Kinesiotherapists; licensure. (SB573)

Introduced By

Sen. Patsy Ticer (D-Alexandria) with support from 8 copatrons, whose average partisan position is:

Those copatrons are Del. Matthew James (D-Portsmouth), Del. Delores McQuinn (D-Richmond), Sen. John Edwards (D-Roanoke), Sen. Mamie Locke (D-Hampton), Sen. Louise Lucas (D-Portsmouth), Sen. Don McEachin (D-Richmond), Sen. John Miller (D-Newport News), Sen. Mary Margaret Whipple (D-Arlington)


Passed Committee
Passed House
Passed Senate
Signed by Governor
Became Law


Kinesiotherapists; licensure required. Creates a Board of Kinesiotherapy within the Department of Health Professions responsible for the licensure and regulation of kinesiotherapists. Read the Bill »


Bill Has Failed


01/13/2010Prefiled and ordered printed; offered 01/13/10 10101458D
01/13/2010Referred to Committee on Education and Health
01/26/2010Assigned Education sub: Health Licensing
01/28/2010Impact statement from DPB (SB573)
02/11/2010Continued to 2011 in Education and Health (15-Y 0-N) (see vote tally)
02/11/2010Subject matter referred by letter to the Department of Health Professions
02/11/2010Pursuant to Senate Rule 20(L)

Duplicate Bills

The following bills are identical to this one: SB727.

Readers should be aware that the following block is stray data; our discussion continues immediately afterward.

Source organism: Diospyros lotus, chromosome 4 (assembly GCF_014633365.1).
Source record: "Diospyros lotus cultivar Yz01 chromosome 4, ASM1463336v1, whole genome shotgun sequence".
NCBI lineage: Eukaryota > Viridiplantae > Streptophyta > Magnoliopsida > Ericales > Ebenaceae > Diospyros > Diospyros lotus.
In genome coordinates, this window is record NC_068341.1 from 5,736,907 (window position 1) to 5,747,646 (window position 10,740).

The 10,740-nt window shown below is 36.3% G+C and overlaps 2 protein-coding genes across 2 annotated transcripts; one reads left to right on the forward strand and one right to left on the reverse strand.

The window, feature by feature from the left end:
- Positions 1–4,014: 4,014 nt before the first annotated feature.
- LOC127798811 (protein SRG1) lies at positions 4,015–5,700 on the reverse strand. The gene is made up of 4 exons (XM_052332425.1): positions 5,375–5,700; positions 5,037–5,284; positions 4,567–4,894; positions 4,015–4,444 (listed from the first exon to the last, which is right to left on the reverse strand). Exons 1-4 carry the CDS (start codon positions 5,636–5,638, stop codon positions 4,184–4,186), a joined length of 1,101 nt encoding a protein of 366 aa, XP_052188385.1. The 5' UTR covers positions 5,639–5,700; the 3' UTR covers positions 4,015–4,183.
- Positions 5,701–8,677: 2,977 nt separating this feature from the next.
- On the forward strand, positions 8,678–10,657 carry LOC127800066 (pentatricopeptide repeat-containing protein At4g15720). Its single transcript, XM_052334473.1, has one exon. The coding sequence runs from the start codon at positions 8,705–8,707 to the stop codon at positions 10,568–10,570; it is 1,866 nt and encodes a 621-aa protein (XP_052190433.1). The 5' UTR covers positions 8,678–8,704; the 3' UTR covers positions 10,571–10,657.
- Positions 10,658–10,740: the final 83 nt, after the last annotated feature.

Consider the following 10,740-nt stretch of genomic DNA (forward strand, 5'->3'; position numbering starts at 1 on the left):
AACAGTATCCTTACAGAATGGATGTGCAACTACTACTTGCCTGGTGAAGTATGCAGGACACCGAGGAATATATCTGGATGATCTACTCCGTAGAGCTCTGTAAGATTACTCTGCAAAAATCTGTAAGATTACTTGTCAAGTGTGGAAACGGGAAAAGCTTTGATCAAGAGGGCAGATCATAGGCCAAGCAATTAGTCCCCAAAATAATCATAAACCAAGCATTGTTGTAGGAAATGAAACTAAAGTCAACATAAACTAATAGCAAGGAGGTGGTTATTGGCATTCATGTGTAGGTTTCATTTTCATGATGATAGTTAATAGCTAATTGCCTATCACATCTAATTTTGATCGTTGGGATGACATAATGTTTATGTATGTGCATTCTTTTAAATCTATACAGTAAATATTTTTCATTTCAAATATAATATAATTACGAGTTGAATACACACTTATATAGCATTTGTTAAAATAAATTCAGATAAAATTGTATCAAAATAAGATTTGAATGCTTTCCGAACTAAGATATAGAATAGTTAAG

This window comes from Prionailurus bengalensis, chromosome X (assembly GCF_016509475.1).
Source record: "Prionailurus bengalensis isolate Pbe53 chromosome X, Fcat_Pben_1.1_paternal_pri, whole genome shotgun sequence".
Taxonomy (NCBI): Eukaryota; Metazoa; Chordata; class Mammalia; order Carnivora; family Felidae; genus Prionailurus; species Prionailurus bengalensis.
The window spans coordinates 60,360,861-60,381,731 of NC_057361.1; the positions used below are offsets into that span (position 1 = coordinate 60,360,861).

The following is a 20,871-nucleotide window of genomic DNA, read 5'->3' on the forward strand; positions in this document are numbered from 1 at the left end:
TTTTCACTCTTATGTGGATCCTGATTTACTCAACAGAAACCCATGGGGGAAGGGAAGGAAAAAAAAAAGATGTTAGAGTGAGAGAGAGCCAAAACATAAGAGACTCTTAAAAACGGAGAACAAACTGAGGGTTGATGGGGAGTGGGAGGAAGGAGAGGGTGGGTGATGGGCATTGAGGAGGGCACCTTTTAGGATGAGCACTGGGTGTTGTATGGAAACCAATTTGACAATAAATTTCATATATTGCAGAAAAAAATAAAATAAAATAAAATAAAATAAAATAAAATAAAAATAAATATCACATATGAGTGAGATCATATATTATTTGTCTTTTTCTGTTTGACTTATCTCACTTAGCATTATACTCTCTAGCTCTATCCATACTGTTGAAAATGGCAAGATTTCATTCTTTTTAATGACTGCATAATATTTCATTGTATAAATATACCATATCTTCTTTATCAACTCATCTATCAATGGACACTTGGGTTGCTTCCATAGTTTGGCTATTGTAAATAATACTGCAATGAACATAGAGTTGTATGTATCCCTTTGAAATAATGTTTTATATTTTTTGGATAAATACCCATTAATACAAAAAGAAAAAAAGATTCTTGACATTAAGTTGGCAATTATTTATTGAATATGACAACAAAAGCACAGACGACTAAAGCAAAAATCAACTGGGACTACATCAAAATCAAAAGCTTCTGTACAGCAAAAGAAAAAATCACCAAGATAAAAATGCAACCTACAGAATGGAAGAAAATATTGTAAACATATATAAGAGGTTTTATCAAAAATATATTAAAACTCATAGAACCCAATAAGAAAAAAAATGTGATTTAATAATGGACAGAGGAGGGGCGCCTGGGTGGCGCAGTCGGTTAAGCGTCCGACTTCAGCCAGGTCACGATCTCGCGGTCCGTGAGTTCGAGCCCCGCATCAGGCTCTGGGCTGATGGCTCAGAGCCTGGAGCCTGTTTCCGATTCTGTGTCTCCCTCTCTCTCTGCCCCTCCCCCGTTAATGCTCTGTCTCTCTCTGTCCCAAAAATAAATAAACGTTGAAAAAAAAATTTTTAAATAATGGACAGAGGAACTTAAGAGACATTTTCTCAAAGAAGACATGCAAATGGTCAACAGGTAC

Rob Smith writes:

Kinesiotherapy is a professional practice of the subject of kinesiology and is taught at Norfolk State University in a dedicated program that has enjoyed 30 years of existence in Virginia. Despite having been founded in 1946 as a means of rehabilitating seriously injured soldiers back into active duty through Veterans’ Affairs, kinesiotherapy currently lacks accreditation and an avenue for licensure in our Commonwealth.

The practice of kinesiotherapy is similar in theme to physical therapy and rehabilitation practices but the needs of kinesiotherapy patients are far more disparate in nature. The applications of the practice are rigorous and focus greatly on long term care and for serious disabilities and injuries in the wellness, sub-acute and extended care settings. Practitioners that pass the comprehensive requirements of testing are expected to engage in administering scientifically based exercise methods, upon medical referral and direction, with particular focus on developing muscular strength, stamina and endurance, as well as enhancing the mobility of patients with functional limitations. Specifically, a kinesiotherapist is a health care professional trained in musculoskeletal, neurological, biomechanical and task-specific tests and practices that take a hands-on approach toward rehabilitation in addition to communicating with clients and setting goals for recovery.

Licensure of kinesiotherapists in the Commonwealth of Virginia will not only increase access for the physically disabled, including veterans, to much needed physical reconditioning avenues but will also retain and create jobs stemming from demand created by degree holders from institutions such as Norfolk State University instead of bleeding such jobs into states that guarantee licensure such as North Carolina. The Commission on Accreditation of Allied Health Education Programs nationally recognizes kinesiotherapy as an allied health care profession and the practicum for obtaining a degree at Norfolk State University adheres to the national standards for kinesiotherapy, a discipline that certainly merits licensure in the Commonwealth of Virginia.